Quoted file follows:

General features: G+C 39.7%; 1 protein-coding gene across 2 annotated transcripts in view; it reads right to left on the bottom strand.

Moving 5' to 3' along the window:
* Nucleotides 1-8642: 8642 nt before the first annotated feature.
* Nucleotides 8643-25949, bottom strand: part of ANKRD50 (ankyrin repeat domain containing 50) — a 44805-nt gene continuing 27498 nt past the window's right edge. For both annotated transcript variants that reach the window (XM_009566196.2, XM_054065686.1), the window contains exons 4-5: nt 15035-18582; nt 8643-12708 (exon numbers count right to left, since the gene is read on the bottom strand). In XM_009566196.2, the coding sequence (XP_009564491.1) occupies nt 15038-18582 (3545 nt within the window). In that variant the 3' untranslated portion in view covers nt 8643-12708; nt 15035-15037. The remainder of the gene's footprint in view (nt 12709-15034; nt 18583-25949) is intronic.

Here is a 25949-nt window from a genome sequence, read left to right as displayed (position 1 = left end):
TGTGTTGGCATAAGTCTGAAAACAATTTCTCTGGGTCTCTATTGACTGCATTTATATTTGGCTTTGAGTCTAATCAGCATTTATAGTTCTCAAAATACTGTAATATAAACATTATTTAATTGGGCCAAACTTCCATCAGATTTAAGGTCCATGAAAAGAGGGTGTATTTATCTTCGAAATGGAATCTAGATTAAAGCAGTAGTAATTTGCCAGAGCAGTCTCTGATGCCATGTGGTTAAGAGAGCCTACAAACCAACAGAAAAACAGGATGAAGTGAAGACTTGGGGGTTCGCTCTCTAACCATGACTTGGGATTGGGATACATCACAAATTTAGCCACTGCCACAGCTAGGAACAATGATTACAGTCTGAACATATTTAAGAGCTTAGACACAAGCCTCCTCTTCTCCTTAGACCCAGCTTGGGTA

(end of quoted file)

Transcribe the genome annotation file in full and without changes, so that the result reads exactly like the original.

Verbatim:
General features: G+C 39.7%; 1 protein-coding gene across 2 annotated transcripts in view; it reads right to left on the bottom strand.

Moving 5' to 3' along the window:
* Nucleotides 1-8642: 8642 nt before the first annotated feature.
* Nucleotides 8643-25949, bottom strand: part of ANKRD50 (ankyrin repeat domain containing 50) — a 44805-nt gene continuing 27498 nt past the window's right edge. For both annotated transcript variants that reach the window (XM_009566196.2, XM_054065686.1), the window contains exons 4-5: nt 15035-18582; nt 8643-12708 (exon numbers count right to left, since the gene is read on the bottom strand). In XM_009566196.2, the coding sequence (XP_009564491.1) occupies nt 15038-18582 (3545 nt within the window). In that variant the 3' untranslated portion in view covers nt 8643-12708; nt 15035-15037. The remainder of the gene's footprint in view (nt 12709-15034; nt 18583-25949) is intronic.

Here is a 25949-nt window from a genome sequence, read left to right as displayed (position 1 = left end):
TGTGTTGGCATAAGTCTGAAAACAATTTCTCTGGGTCTCTATTGACTGCATTTATATTTGGCTTTGAGTCTAATCAGCATTTATAGTTCTCAAAATACTGTAATATAAACATTATTTAATTGGGCCAAACTTCCATCAGATTTAAGGTCCATGAAAAGAGGGTGTATTTATCTTCGAAATGGAATCTAGATTAAAGCAGTAGTAATTTGCCAGAGCAGTCTCTGATGCCATGTGGTTAAGAGAGCCTACAAACCAACAGAAAAACAGGATGAAGTGAAGACTTGGGGGTTCGCTCTCTAACCATGACTTGGGATTGGGATACATCACAAATTTAGCCACTGCCACAGCTAGGAACAATGATTACAGTCTGAACATATTTAAGAGCTTAGACACAAGCCTCCTCTTCTCCTTAGACCCAGCTTGGGTA